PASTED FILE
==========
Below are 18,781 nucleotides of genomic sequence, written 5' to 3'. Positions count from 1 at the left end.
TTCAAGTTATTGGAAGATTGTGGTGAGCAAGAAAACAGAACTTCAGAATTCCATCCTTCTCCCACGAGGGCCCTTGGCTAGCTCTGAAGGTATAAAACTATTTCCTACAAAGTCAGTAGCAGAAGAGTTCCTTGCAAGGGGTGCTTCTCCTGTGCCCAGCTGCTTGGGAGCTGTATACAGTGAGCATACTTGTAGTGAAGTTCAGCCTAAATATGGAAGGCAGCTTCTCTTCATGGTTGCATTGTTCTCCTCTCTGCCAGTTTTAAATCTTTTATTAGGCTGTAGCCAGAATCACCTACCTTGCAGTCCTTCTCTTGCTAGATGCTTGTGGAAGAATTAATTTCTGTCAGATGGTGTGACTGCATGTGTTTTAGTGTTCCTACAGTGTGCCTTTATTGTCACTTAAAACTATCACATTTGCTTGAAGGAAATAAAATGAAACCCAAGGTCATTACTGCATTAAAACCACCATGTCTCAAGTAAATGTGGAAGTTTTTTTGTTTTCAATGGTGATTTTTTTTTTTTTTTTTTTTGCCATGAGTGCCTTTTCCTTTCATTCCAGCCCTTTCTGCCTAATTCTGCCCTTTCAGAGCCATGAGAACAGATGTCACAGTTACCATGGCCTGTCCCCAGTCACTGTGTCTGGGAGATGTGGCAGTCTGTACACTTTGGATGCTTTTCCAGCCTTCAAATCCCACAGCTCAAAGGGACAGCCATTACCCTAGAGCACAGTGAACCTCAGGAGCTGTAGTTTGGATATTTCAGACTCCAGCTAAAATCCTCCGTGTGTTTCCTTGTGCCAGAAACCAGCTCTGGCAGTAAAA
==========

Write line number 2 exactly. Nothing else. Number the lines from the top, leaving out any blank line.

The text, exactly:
TTCAAGTTATTGGAAGATTGTGGTGAGCAAGAAAACAGAACTTCAGAATTCCATCCTTCTCCCACGAGGGCCCTTGGCTAGCTCTGAAGGTATAAAACTATTTCCTACAAAGTCAGTAGCAGAAGAGTTCCTTGCAAGGGGTGCTTCTCCTGTGCCCAGCTGCTTGGGAGCTGTATACAGTGAGCATACTTGTAGTGAAGTTCAGCCTAAATATGGAAGGCAGCTTCTCTTCATGGTTGCATTGTTCTCCTCTCTGCCAGTTTTAAATCTTTTATTAGGCTGTAGCCAGAATCACCTACCTTGCAGTCCTTCTCTTGCTAGATGCTTGTGGAAGAATTAATTTCTGTCAGATGGTGTGACTGCATGTGTTTTAGTGTTCCTACAGTGTGCCTTTATTGTCACTTAAAACTATCACATTTGCTTGAAGGAAATAAAATGAAACCCAAGGTCATTACTGCATTAAAACCACCATGTCTCAAGTAAATGTGGAAGTTTTTTTGTTTTCAATGGTGATTTTTTTTTTTTTTTTTTTTGCCATGAGTGCCTTTTCCTTTCATTCCAGCCCTTTCTGCCTAATTCTGCCCTTTCAGAGCCATGAGAACAGATGTCACAGTTACCATGGCCTGTCCCCAGTCACTGTGTCTGGGAGATGTGGCAGTCTGTACACTTTGGATGCTTTTCCAGCCTTCAAATCCCACAGCTCAAAGGGACAGCCATTACCCTAGAGCACAGTGAACCTCAGGAGCTGTAGTTTGGATATTTCAGACTCCAGCTAAAATCCTCCGTGTGTTTCCTTGTGCCAGAAACCAGCTCTGGCAGTAAAA